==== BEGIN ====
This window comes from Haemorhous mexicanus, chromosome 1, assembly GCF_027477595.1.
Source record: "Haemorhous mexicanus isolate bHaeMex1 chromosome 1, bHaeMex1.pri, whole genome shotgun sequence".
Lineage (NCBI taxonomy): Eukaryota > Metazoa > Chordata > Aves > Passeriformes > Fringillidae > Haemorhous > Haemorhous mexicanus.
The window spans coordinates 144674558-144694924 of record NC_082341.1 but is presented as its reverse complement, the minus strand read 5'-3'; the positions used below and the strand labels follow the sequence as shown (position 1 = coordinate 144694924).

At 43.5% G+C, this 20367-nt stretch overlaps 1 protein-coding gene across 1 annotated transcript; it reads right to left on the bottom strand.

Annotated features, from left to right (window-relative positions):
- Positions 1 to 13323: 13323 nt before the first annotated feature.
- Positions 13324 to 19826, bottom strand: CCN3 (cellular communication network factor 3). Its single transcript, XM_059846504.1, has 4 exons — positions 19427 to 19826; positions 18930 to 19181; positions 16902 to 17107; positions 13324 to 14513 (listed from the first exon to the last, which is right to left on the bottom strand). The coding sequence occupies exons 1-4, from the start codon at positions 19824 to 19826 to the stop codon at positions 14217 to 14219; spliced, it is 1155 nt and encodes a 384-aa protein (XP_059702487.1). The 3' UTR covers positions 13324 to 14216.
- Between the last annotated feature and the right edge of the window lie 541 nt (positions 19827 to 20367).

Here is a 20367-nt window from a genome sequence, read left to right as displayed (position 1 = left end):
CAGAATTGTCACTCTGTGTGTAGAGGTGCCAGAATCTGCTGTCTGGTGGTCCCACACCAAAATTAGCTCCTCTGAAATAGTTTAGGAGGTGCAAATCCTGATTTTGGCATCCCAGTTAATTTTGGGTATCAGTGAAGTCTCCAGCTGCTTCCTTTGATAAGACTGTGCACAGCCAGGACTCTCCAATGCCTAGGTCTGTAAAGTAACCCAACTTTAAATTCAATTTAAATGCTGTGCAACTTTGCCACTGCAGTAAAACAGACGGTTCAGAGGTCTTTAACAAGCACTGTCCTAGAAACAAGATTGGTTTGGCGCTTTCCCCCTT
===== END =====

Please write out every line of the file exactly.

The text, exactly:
This window comes from Haemorhous mexicanus, chromosome 1, assembly GCF_027477595.1.
Source record: "Haemorhous mexicanus isolate bHaeMex1 chromosome 1, bHaeMex1.pri, whole genome shotgun sequence".
Lineage (NCBI taxonomy): Eukaryota > Metazoa > Chordata > Aves > Passeriformes > Fringillidae > Haemorhous > Haemorhous mexicanus.
The window spans coordinates 144674558-144694924 of record NC_082341.1 but is presented as its reverse complement, the minus strand read 5'-3'; the positions used below and the strand labels follow the sequence as shown (position 1 = coordinate 144694924).

At 43.5% G+C, this 20367-nt stretch overlaps 1 protein-coding gene across 1 annotated transcript; it reads right to left on the bottom strand.

Annotated features, from left to right (window-relative positions):
- Positions 1 to 13323: 13323 nt before the first annotated feature.
- Positions 13324 to 19826, bottom strand: CCN3 (cellular communication network factor 3). Its single transcript, XM_059846504.1, has 4 exons — positions 19427 to 19826; positions 18930 to 19181; positions 16902 to 17107; positions 13324 to 14513 (listed from the first exon to the last, which is right to left on the bottom strand). The coding sequence occupies exons 1-4, from the start codon at positions 19824 to 19826 to the stop codon at positions 14217 to 14219; spliced, it is 1155 nt and encodes a 384-aa protein (XP_059702487.1). The 3' UTR covers positions 13324 to 14216.
- Between the last annotated feature and the right edge of the window lie 541 nt (positions 19827 to 20367).

Here is a 20367-nt window from a genome sequence, read left to right as displayed (position 1 = left end):
CAGAATTGTCACTCTGTGTGTAGAGGTGCCAGAATCTGCTGTCTGGTGGTCCCACACCAAAATTAGCTCCTCTGAAATAGTTTAGGAGGTGCAAATCCTGATTTTGGCATCCCAGTTAATTTTGGGTATCAGTGAAGTCTCCAGCTGCTTCCTTTGATAAGACTGTGCACAGCCAGGACTCTCCAATGCCTAGGTCTGTAAAGTAACCCAACTTTAAATTCAATTTAAATGCTGTGCAACTTTGCCACTGCAGTAAAACAGACGGTTCAGAGGTCTTTAACAAGCACTGTCCTAGAAACAAGATTGGTTTGGCGCTTTCCCCCTT